I have been using this kind of system since I started and I'm a great believer in researching your clients using the internet. The underlying theme here is that no one knows anyone until someone says hello so it's our job as voice talent to introduce ourselves to any and all prospective employers. For example, corporate VO's are one of the largest areas of VO work - there are simply thousands of companies out there waiting to put a voice to their new internet website, or corporate video about their new product or site or launch. So they go to Voices.com or Voice123 or some other site and request auditions. By this time, however, you've lost the game - yes you might win the audition - maybe one in ten or twenty - but the key to a successful VO career (in my opinion and I've only been doing this for 3 years now) is getting repeat business from clients thus ELIMINATING the audition process. Sure, you'll still win and lose auditions but your bread and butter has to come from your established clients - ones that will hire you directly. Some clients will come from the auditions but the majority will come from you going out and introducing yourself. My agents send me on many auditions every year but I still make just as much, if not more, from direct and repeat bookings.

    I'm passionate about this because back in the year 2000 i watched my mother pass away and I realized then and there that she would no longer be able to do anything (physically speaking) on this earth - no phone calls, no hugs and kisses, no visits to the Grand Canyon, no helicopter rides, no tequila binges, nothing, the game of life was over.

    We can sit around and wonder what, why, how and when or we can just GET ON WITH IT. At best, we're hired, at worst, we're not.....

    Just my thoughts

    James
  • I'M AN IDIOT!!!!

    Sorry everyone...and James Clamp in particular!!! I accidentally deleted his excellent post earlier about how he researches potential clients.

    James, if you can remember it, would you repost? We need to consider what you said!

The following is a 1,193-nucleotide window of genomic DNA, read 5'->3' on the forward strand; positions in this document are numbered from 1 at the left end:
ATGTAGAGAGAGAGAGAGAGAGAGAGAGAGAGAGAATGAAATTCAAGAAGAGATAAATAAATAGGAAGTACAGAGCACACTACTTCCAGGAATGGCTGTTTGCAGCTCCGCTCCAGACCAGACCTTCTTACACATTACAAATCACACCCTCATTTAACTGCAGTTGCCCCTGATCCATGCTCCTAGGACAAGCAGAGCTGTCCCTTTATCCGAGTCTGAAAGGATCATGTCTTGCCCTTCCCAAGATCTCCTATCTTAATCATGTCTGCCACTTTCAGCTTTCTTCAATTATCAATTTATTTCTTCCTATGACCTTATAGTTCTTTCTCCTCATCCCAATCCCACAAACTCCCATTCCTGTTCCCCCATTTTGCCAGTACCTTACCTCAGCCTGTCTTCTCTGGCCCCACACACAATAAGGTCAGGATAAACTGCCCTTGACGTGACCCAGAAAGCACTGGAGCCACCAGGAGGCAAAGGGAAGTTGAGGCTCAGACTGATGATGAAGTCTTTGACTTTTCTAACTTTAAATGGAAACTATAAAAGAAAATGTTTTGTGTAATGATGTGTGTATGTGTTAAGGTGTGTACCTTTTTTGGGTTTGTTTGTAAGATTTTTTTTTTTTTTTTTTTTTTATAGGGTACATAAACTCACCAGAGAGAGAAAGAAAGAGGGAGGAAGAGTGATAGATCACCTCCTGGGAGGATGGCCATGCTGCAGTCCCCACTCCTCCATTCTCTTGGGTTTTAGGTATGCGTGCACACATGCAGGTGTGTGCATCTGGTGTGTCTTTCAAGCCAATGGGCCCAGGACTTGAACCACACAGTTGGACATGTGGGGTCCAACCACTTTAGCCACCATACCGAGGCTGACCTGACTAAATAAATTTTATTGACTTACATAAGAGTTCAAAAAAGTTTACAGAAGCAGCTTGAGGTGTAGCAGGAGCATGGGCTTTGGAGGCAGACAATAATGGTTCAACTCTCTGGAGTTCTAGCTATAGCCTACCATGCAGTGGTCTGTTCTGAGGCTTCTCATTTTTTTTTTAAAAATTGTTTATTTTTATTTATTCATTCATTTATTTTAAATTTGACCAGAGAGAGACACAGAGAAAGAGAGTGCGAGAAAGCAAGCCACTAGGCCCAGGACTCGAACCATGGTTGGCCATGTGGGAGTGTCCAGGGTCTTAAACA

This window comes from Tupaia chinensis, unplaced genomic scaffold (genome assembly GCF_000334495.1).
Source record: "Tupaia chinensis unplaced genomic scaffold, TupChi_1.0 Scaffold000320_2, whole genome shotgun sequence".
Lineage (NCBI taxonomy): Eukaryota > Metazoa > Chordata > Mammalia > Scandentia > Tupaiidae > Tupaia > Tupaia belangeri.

Again, sorry I blew that out. I certainly didn't mean to!
  • Hi Scott, please don't be offended by my comments and I'm not being patronizing or condescending towards you in any way.....

    You are a businessman. You run your own business. If you don't make the call, who will? What are the odds that you will have a heart attack tonight? What are the odds that president-elect Obama will be assassinated before the end of his first year in office (if he gets there)? WHO THE #@!$# CARES? This isn't Vegas, this is your livelihood. Odds don't come into play here. Research your future employers by using your brain and your ability to search the internet.....think hard about who would employ you and why.........the upside is that you get hired, the downside is that you don't. Also, guesswork isn't a factor either - don't guess you'll do something, if you think about it and come to the conclusion that it is the right thing to do, then DO IT.

    James
  • I think my biggest problems are knowing who to send stuff to.. I mean I have an email database, but what are the odds that they( the person whose email address I have) is a. still with that company and b. still looking to hire, perhaps I'm not diligent enough. I guess I should just open the phone book and start calling folks that I believe may be intrested in hiring me for voice work.
  • Hi Ed! Welcome to the group...or is it group home?

    Sure! By any chance do you have ISDN?
  • Dan, when you need a 'second voice' for a spot, give me a call. I'd like to do some voicework with you. Makin' 2009... mighty fine!